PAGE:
The effects of organized and unorganized pitch structure on a computer-assisted music reading task of young children
Kuribayashi, Fumio, Ph.D., University of Kansas, 1993
The purpose of this study was to examine the effect of pitch sequencing on the response durations among young children of different ages on the computer-based music reading task, FlashTest. One hundred and twenty elementary school students were assigned to one of three groups according to their age levels and were asked to play the FlashTest after they learned to read the notes in one octave of the C major scale. The study investigated the speed at which a child could recognize a music note, find the note name on a screen and click the corresponding button on the screen to identify the note. This response duration was measured when music notes were presented randomly and when they were presented in a scaled sequence. All subjects' errors for random and scaled patterns were also recorded and analyzed.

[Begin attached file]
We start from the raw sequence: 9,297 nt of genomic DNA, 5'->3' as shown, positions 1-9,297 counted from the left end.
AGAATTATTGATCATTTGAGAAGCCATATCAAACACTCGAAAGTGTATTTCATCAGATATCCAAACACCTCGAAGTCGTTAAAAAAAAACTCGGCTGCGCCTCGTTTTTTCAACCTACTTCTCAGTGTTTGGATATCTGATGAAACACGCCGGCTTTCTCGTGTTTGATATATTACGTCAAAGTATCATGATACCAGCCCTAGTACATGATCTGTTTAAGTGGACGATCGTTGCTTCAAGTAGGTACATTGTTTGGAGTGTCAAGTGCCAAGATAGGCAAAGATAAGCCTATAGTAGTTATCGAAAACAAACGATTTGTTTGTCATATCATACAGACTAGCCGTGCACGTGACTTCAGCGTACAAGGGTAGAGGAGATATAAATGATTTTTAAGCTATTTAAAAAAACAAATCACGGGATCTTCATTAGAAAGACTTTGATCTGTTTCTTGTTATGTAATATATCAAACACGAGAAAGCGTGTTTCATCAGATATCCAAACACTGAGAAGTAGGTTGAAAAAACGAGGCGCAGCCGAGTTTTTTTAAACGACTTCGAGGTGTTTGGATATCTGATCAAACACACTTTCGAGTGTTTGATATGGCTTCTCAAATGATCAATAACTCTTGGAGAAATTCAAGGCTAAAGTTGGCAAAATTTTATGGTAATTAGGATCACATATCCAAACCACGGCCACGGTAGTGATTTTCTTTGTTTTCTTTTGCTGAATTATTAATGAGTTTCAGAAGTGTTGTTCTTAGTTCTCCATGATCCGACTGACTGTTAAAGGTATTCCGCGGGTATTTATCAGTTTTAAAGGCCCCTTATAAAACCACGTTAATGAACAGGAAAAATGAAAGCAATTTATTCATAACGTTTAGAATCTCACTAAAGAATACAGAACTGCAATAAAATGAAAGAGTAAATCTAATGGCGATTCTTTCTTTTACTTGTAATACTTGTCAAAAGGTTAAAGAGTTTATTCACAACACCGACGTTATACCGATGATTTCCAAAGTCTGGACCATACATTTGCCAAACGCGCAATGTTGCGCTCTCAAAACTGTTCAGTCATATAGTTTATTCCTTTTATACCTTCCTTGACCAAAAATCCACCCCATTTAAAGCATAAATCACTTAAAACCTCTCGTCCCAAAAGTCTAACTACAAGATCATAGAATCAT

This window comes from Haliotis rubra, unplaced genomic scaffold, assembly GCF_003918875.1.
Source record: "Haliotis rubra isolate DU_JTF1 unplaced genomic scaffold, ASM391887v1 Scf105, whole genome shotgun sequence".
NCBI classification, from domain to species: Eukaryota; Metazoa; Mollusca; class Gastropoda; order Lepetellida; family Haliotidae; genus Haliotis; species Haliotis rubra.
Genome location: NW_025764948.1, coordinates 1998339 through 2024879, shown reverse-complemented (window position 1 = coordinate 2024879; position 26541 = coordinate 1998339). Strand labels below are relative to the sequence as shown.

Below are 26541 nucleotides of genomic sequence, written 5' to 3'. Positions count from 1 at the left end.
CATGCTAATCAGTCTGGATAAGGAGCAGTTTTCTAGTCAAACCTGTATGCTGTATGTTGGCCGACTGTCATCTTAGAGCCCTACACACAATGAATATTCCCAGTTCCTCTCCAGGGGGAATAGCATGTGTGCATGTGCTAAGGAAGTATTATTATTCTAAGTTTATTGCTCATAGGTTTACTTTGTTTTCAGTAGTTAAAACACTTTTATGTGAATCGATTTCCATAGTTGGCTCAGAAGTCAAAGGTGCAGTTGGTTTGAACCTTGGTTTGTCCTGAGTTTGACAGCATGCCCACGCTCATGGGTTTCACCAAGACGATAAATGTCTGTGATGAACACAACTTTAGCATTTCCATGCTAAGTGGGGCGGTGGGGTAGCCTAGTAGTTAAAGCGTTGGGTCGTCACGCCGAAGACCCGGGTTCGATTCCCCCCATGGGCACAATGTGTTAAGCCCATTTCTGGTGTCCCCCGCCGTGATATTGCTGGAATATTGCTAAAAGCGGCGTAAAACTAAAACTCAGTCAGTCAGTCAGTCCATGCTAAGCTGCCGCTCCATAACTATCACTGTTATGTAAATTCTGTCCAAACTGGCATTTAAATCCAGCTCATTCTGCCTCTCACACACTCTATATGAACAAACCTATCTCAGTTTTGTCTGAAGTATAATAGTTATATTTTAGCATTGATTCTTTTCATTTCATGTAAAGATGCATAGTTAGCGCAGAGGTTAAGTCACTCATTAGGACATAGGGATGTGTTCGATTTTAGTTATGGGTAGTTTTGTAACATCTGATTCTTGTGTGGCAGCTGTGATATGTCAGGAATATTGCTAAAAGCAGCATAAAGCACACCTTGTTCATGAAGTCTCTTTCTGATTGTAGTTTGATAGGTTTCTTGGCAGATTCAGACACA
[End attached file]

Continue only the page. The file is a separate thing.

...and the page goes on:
The results indicated that age had a significant influence on subjects' performances. The subjects from the third, and oldest, group (x = 11 years, N = 40) identified music notes the most quickly and accurately with the fewest errors. Their response durations were significantly shorter with the scaled patterns than with the random patterns. Subjects from the second group (x = 9 years, N = 40) took significantly more time to perform in both the random and the scaled patterns than the older subjects and significantly less time than group one, the youngest subjects in this study (x = 7 years, N = 40). Both the youngest subjects from group one and the midaged subjects from group two showed no statistically significant difference in response durations for the random and scaled patterns. An error analysis indicated group two subjects had difficulties reading the higher notes, especially "a" and "c$\sb5$", in the C major scale. The youngest subjects in group one performed poorly compared to subjects in the other two age groups. These group one subjects had particular difficulties identifying the middle to higher notes in the C major scale.